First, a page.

Heart attack, stroke, and cardiac arrest—you’re probably familiar with all three and know that they’re serious conditions requiring medical attention. But you might not know what’s actually going on in the body during these three events. With that in mind, we talked to experts to flesh out the differences between these conditions, including the signs and risk factors you should know about.
First of all, a heart attack isn’t the same thing as cardiac arrest.
The two terms are used interchangeably a lot, but they’re actually different. “A heart attack happens when one of the main arteries of the heart gets blocked, causing the heart to not get enough blood flow,” cardiologist Jennifer Haythe, M.D., assistant professor of medicine and co-director of the Women’s Center for Cardiovascular Health at Columbia University Medical Center, tells SELF. This can be caused by plaque buildup in the arteries, which can break open and form a blood clot that blocks blood flow.
Cardiac arrest, on the other hand, happens when the heart stops completely or has a dangerous rhythm, she says. Cardiac arrests can sometimes be caused by heart attacks, Dr. Haythe says, but they can also be caused by things like sepsis, trauma, a pulmonary embolism, infection, and heart rhythm problems.
“They are two completely different problems,” Shephal Doshi, M.D., director of cardiac electrophysiology and pacing at Providence Saint John’s Health Center in Santa Monica, Calif., tells SELF. “A heart attack is essentially a plumbing problem, while a cardiac arrest is an electrical short circuit.”
While both conditions can be serious, a heart attack can also be mild. “However, a cardiac arrest is very serious and will lead to death without resuscitation,” Dr. Haythe says.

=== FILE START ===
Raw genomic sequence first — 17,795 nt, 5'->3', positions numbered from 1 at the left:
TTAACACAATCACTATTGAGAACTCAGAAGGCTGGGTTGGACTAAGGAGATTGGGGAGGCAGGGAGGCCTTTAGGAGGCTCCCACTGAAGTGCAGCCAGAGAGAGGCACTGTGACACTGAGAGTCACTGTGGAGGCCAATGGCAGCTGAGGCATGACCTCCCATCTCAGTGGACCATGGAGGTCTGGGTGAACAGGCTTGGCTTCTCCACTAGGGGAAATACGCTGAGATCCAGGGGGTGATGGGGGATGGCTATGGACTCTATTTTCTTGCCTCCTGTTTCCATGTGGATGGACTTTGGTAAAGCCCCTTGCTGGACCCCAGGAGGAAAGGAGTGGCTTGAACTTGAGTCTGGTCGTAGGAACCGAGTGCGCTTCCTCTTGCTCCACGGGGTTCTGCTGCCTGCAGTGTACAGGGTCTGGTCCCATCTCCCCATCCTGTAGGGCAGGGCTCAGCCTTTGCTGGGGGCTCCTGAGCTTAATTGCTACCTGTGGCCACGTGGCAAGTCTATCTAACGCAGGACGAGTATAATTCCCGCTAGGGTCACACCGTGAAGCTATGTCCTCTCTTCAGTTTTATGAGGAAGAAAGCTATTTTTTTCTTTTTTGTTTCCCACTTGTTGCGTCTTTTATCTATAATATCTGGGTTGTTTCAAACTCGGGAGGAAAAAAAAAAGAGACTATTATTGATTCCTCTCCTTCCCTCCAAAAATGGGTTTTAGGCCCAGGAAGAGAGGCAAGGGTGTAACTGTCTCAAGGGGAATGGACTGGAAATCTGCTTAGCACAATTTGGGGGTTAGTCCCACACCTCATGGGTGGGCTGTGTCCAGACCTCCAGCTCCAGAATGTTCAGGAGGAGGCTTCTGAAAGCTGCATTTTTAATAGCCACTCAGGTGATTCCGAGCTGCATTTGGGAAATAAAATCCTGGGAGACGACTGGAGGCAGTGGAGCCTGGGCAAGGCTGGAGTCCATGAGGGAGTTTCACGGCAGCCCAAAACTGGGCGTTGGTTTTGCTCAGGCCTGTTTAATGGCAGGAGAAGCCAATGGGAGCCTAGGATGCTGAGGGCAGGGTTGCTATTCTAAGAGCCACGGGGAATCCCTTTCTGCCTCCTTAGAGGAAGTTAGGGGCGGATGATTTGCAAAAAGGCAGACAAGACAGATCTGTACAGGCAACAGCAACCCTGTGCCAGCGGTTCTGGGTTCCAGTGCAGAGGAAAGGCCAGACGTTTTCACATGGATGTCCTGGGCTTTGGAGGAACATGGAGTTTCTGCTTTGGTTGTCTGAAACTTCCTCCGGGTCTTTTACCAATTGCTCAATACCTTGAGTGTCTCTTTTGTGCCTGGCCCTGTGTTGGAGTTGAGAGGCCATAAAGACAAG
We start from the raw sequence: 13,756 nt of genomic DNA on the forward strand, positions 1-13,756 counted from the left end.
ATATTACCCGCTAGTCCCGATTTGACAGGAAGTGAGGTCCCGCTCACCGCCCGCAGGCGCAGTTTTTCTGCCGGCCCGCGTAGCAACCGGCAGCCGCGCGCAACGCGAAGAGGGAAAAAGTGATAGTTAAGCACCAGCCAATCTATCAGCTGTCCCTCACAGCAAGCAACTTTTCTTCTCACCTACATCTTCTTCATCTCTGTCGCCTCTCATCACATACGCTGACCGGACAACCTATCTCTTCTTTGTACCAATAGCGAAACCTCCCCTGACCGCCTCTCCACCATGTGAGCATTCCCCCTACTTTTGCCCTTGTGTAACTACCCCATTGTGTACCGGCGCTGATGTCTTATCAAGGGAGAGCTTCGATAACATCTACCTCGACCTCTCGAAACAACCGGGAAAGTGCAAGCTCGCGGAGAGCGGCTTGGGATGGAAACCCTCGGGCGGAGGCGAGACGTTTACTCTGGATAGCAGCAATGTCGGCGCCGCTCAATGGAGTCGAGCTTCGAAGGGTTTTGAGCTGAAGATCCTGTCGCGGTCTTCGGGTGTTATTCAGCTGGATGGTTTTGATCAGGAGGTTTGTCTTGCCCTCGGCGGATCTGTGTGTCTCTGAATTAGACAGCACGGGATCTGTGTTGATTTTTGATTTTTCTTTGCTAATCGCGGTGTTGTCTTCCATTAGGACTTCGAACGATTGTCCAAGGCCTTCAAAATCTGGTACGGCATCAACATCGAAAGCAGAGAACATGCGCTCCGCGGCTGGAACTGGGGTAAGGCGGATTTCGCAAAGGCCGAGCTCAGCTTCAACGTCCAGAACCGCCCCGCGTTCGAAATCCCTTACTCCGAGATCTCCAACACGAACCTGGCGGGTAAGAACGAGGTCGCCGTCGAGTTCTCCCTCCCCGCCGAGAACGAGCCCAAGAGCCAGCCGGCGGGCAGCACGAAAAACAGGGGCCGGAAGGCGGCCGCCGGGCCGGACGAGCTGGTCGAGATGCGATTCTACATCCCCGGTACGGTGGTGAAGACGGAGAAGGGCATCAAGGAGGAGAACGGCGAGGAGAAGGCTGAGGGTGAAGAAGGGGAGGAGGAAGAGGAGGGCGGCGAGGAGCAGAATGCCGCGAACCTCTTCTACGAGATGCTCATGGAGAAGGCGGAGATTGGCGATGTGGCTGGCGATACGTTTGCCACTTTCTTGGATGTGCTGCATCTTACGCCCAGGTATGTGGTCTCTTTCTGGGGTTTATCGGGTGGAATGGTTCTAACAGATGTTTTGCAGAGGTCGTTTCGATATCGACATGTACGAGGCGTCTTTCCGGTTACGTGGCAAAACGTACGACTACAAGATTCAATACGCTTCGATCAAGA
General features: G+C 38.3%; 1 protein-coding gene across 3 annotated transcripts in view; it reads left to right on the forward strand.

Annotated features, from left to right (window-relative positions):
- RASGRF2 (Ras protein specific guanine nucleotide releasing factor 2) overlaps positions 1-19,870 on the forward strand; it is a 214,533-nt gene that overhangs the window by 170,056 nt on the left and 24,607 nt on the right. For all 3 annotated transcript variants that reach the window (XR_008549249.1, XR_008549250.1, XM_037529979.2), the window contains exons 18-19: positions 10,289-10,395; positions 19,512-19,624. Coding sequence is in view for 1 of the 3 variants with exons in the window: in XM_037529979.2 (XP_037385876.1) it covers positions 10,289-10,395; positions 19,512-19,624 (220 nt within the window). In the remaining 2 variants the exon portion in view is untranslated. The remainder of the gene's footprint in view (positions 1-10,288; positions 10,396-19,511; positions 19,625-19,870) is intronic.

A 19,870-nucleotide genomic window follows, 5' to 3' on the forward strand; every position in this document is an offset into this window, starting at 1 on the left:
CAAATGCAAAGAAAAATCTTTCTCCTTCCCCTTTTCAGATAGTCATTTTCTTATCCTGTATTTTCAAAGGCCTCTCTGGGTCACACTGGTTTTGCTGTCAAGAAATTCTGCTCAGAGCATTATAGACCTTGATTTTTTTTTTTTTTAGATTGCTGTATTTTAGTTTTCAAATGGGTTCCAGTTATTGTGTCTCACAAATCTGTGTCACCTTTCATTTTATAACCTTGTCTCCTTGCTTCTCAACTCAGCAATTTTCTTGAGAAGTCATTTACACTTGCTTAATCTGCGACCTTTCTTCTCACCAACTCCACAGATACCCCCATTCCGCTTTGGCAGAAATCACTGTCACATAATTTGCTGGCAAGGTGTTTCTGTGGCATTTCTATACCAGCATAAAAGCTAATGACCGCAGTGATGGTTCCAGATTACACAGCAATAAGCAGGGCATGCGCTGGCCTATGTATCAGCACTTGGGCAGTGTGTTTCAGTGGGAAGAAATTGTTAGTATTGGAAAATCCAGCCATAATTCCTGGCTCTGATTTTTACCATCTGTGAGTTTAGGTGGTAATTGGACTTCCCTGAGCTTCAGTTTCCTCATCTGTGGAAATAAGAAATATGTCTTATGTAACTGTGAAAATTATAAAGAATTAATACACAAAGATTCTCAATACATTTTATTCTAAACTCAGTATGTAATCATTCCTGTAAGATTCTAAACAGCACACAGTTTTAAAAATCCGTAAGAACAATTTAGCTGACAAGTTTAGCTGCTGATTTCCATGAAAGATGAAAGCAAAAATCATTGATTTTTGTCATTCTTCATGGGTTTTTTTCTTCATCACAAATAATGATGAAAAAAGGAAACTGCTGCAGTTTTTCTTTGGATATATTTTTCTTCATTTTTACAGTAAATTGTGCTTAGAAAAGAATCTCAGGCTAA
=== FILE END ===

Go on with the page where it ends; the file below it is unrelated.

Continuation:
The symptoms and treatment of a heart attack and cardiac arrest are different, too.
People who are suffering from a heart attack will typically have symptoms like chest pain or tightness that happens when they’re resting or exerting themselves, Dr. Doshi says. Women, however, might have shortness of breath, pain radiating down their arm, or numbness or tingling in their shoulder, he says. Since heart attacks deal with a blockage, they can be treated with medicine like tenecteplase to open the clot or a catheterization and stent placement if it’s more severe, Dr. Haythe says.
With cardiac arrest, people often just pass out. “They may feel dizzy or light-headed and suddenly blackout,” Dr. Doshi says. Immediate treatment with a cardiac arrest is CPR and a shock with a defibrillator to jump-start a person’s heart, Dr. Doshi says. That may be followed up with a breathing tube and other medicines or machines to support the heart, Dr. Haythe says.
While strokes also deal with blood flow, they’re not based in the heart.
There are two major types of strokes: ischemic and hemorrhagic. Ischemic is where a blood clot cuts off the supply of blood to an area of the brain. “This is a lot like getting a plug in your sink—nothing gets to the other side of the plug,” neurologist Amit Sachdev, M.D., an assistant professor and director of the Division of Neuromuscular Medicine at Michigan State University, tells SELF. And, when a part of the brain doesn’t get blood, it shuts down and dies.
Hemorrhagic strokes are a little different: They happen when you have bleeding in the brain via a ruptured blood vessel, Dr. Sachdev says. “The brain gets damaged when you bleed into it,” he says.
Symptoms of a stroke typically include a sudden, severe headache, sudden numbness or weakness; paralysis (of the face, arm, or legs), confusion or difficulty with speech, difficulty understanding people, loss of balance, and sudden vision changes, Lisa Baer R.N., B.S.N., nursing stroke coordinator at Baltimore’s Mercy Medical Center, tells SELF.
Treatment varies depending on the type of stroke someone had. If it’s an ischemic stroke, doctors will need to get the blood clot. A medication called TPA can be given if the stroke is caught early, Dr. Sachdev says, but surgery can be performed, too. “With a hemorrhagic stroke, the key is controlling the bleeding,” he says. “This means to get any blood thinners out of the body and control the blood pressure.” People who have a stroke may have lingering symptoms for the rest of their life but should get better over time. “We estimate one year to heal,” Dr. Sachdev says.